The use of video conference apps and tools has soared over the last few months. According to Zoom, they recently surpassed 300 million daily meeting participants. While video calls may be becoming more prevalent in your day-to-day, pet peeves and annoyances are bound to come along with them.
In the second part of our video call diaries series, we asked CX professionals about their biggest video call pet peeves from frustrations with callers forgetting to mute or unmute themselves to late arrivals.
The frantic typer
“Not muting yourself, especially if you’ve got other people nearby or you need to type a frantic message very loudly!”
- Sarah Gaade, Senior Manager, Campaigns OMC, CX, Oracle
“My biggest video call pet peeve is about myself – why do I always feel like I need to yell into the computer?”
- Mia McPherson, SmarterCX Editor-in-Chief
Can you see my screen?
“My biggest pet peeve is every time someone’s screen is shared it’s always followed with, ‘Can you see my screen?’ Yes we can see your screen, and you most likely know we can see your screen because you just clicked ‘share screen,’ and your screen probably adjusted.”
- Jodi Warner, SmarterCX Editor
Adjustments gone wrong
“I have two parent-specific, humorous pet peeves: my father keeps forgetting to adjust the top of his laptop downward so you can actually see more than just his disembodied head, and my mother keeps forgetting she’s in a rocking chair while on Zoom calls using her iPad and so, hilariously, you keep seeing the wall behind her in constant motion while you’re talking to her.
- Rose de Fremery, SmarterCX Contributor
Mute yourself please
“Side conversations drive me crazy on video calls. I don’t mind the random, unpredictable sounds of a dog barking or a neighbor’s loud lawn mower, but I can’t tell you how many conference calls I’ve been on where a participant started talking to someone in their house while another participant is speaking (and acted like there was nothing wrong with it). Mute yourself!”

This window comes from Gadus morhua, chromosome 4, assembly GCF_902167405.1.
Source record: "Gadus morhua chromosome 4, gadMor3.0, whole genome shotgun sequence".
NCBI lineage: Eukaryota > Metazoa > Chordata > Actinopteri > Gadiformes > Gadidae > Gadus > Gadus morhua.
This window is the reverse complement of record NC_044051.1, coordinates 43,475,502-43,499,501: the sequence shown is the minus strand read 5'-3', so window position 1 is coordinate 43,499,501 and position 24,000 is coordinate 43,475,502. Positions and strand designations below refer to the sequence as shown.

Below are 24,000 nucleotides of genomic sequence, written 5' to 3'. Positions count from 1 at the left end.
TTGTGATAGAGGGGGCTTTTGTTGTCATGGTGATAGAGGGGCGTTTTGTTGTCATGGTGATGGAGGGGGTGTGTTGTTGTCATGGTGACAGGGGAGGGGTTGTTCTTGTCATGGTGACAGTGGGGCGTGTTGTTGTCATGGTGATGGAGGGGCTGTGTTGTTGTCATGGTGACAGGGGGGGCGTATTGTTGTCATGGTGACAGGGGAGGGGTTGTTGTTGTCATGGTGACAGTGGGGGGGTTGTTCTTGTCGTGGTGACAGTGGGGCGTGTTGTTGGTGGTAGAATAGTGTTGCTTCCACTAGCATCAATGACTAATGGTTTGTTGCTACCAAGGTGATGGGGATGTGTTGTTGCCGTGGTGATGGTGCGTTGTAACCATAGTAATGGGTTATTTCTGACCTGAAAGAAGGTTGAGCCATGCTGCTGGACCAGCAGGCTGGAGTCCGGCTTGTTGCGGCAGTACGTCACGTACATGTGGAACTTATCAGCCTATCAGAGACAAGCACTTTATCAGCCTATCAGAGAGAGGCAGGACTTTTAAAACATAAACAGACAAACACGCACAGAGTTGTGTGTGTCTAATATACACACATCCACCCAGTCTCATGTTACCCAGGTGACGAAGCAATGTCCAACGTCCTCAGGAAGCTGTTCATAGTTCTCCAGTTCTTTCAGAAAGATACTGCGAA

- Erin Ollila, SmarterCX Contributor
“There is one thing that peeves me when it comes to video calls, and that’s lateness. I always try to get my setup ready to go at least 15 minutes before the call to make sure the lighting and sound quality are good. When someone doesn’t show up on time, it tells me that they don’t care enough to prepare in advance and that they don’t really consider our meeting that important.”
- Erik Mathes, SmarterCX Contributor
Are you still there?
“The accidental ‘mute all participants’ feature is a favorite and frequent occurrence. Colleagues ask you a question, and you’re answering, and then you hear the telltale, ‘Are you still on the line?'”
- Liz Alton, SmarterCX Contributor
Noises aren’t welcome
“People who don’t mute themselves when they are not speaking and listening to people breathing, drinking coffee, or eating is just annoying.”
- Trine Larsen, IT Delivery Manager, NRGi Elsalg A/S
The collection of web conferencing tools
“My pet peeve is the plethora of different web conferencing tools we have to have, to satisfy everyone (Zoom, Lync aka Skype for Business, Skype, GotoMeeting, WebEx, Teams, and who knows what else) each with their own foibles and weirdnesses.”
- Richard Napier, Owner, The OPA Hub
Mute button frustrations
“My pet peeve is people not being on mute during a presentation and hearing them clearly not listening and carrying on side conversations.”
- Rhianna Albert, Senior Manager, Accenture
The setup hassle
“My pet peeve is the setup hassle when someone sends you an invite on a new tool.”
- Anuj Behl, CX Consultant, Amberleaf Partners
No smacking, please
“I actually hate when someone eats their food while on call. I’m just annoyed with the smacking sound that it creates.”
- Samantha Moss, Editor & Content Ambassador, Romantific
To mute or unmute?
“Use of the mute button. People sometimes can’t differentiate when to mute or unmute their microphones. For instance, when they talk, it’s on mute but when their background is noisy, they’re not on mute.”
- Scot Chrisman, CEO, The Media House
“My biggest pet peeve is multi-tasking. If others are multitasking, it slows down and clogs up our engagement. If I’m multitasking as an attendee, it means the program isn’t engaging or I simply don’t need to be there.”
- Robert Kienzle, Senior Consultant, Knowmium
See more from our video call series:
Do you have a funny video call story? Can you relate to one of the zoom zoo characters above? If so, why? Email us at firstname.lastname@example.org and your quote might appear in the next article.